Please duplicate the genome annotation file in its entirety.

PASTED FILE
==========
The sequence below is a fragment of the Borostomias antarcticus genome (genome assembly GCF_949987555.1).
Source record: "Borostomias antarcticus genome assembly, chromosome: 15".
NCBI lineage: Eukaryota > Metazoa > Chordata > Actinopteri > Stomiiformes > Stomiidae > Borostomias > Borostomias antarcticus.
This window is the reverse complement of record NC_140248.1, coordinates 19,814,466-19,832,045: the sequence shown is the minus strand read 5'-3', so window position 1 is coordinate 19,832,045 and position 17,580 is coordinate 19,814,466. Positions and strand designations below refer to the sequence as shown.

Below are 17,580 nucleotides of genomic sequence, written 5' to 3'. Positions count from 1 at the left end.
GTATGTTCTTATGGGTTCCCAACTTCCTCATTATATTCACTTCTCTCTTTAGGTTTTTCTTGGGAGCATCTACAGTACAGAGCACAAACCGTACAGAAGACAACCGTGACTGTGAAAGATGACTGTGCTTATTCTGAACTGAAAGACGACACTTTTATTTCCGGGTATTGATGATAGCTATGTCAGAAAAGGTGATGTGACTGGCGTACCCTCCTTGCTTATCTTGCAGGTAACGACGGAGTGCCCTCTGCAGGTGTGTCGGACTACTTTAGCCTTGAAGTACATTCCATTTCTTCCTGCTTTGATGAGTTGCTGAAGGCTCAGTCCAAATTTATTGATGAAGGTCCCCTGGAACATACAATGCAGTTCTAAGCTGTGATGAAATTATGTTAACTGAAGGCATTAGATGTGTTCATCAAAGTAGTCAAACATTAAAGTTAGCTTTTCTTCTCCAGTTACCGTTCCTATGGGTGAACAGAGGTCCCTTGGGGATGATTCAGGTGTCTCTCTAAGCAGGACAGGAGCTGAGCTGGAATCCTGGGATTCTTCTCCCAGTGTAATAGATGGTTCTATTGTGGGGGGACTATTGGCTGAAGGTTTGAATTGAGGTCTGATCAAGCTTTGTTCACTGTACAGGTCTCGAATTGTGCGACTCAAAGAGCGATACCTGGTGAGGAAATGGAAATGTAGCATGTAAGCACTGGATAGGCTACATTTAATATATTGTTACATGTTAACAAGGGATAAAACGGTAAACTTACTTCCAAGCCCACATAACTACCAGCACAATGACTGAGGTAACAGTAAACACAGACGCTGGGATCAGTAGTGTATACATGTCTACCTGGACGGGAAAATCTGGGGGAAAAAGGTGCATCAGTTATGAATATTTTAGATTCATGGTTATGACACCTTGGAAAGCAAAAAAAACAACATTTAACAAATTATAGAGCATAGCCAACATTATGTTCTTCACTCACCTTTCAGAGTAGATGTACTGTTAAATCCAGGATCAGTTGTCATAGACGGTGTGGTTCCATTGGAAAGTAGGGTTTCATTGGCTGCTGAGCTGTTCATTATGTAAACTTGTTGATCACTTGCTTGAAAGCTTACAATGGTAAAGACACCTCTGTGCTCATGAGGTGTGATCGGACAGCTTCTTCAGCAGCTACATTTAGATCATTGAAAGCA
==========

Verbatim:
The sequence below is a fragment of the Borostomias antarcticus genome (genome assembly GCF_949987555.1).
Source record: "Borostomias antarcticus genome assembly, chromosome: 15".
NCBI lineage: Eukaryota > Metazoa > Chordata > Actinopteri > Stomiiformes > Stomiidae > Borostomias > Borostomias antarcticus.
This window is the reverse complement of record NC_140248.1, coordinates 19,814,466-19,832,045: the sequence shown is the minus strand read 5'-3', so window position 1 is coordinate 19,832,045 and position 17,580 is coordinate 19,814,466. Positions and strand designations below refer to the sequence as shown.

Below are 17,580 nucleotides of genomic sequence, written 5' to 3'. Positions count from 1 at the left end.
GTATGTTCTTATGGGTTCCCAACTTCCTCATTATATTCACTTCTCTCTTTAGGTTTTTCTTGGGAGCATCTACAGTACAGAGCACAAACCGTACAGAAGACAACCGTGACTGTGAAAGATGACTGTGCTTATTCTGAACTGAAAGACGACACTTTTATTTCCGGGTATTGATGATAGCTATGTCAGAAAAGGTGATGTGACTGGCGTACCCTCCTTGCTTATCTTGCAGGTAACGACGGAGTGCCCTCTGCAGGTGTGTCGGACTACTTTAGCCTTGAAGTACATTCCATTTCTTCCTGCTTTGATGAGTTGCTGAAGGCTCAGTCCAAATTTATTGATGAAGGTCCCCTGGAACATACAATGCAGTTCTAAGCTGTGATGAAATTATGTTAACTGAAGGCATTAGATGTGTTCATCAAAGTAGTCAAACATTAAAGTTAGCTTTTCTTCTCCAGTTACCGTTCCTATGGGTGAACAGAGGTCCCTTGGGGATGATTCAGGTGTCTCTCTAAGCAGGACAGGAGCTGAGCTGGAATCCTGGGATTCTTCTCCCAGTGTAATAGATGGTTCTATTGTGGGGGGACTATTGGCTGAAGGTTTGAATTGAGGTCTGATCAAGCTTTGTTCACTGTACAGGTCTCGAATTGTGCGACTCAAAGAGCGATACCTGGTGAGGAAATGGAAATGTAGCATGTAAGCACTGGATAGGCTACATTTAATATATTGTTACATGTTAACAAGGGATAAAACGGTAAACTTACTTCCAAGCCCACATAACTACCAGCACAATGACTGAGGTAACAGTAAACACAGACGCTGGGATCAGTAGTGTATACATGTCTACCTGGACGGGAAAATCTGGGGGAAAAAGGTGCATCAGTTATGAATATTTTAGATTCATGGTTATGACACCTTGGAAAGCAAAAAAAACAACATTTAACAAATTATAGAGCATAGCCAACATTATGTTCTTCACTCACCTTTCAGAGTAGATGTACTGTTAAATCCAGGATCAGTTGTCATAGACGGTGTGGTTCCATTGGAAAGTAGGGTTTCATTGGCTGCTGAGCTGTTCATTATGTAAACTTGTTGATCACTTGCTTGAAAGCTTACAATGGTAAAGACACCTCTGTGCTCATGAGGTGTGATCGGACAGCTTCTTCAGCAGCTACATTTAGATCATTGAAAGCA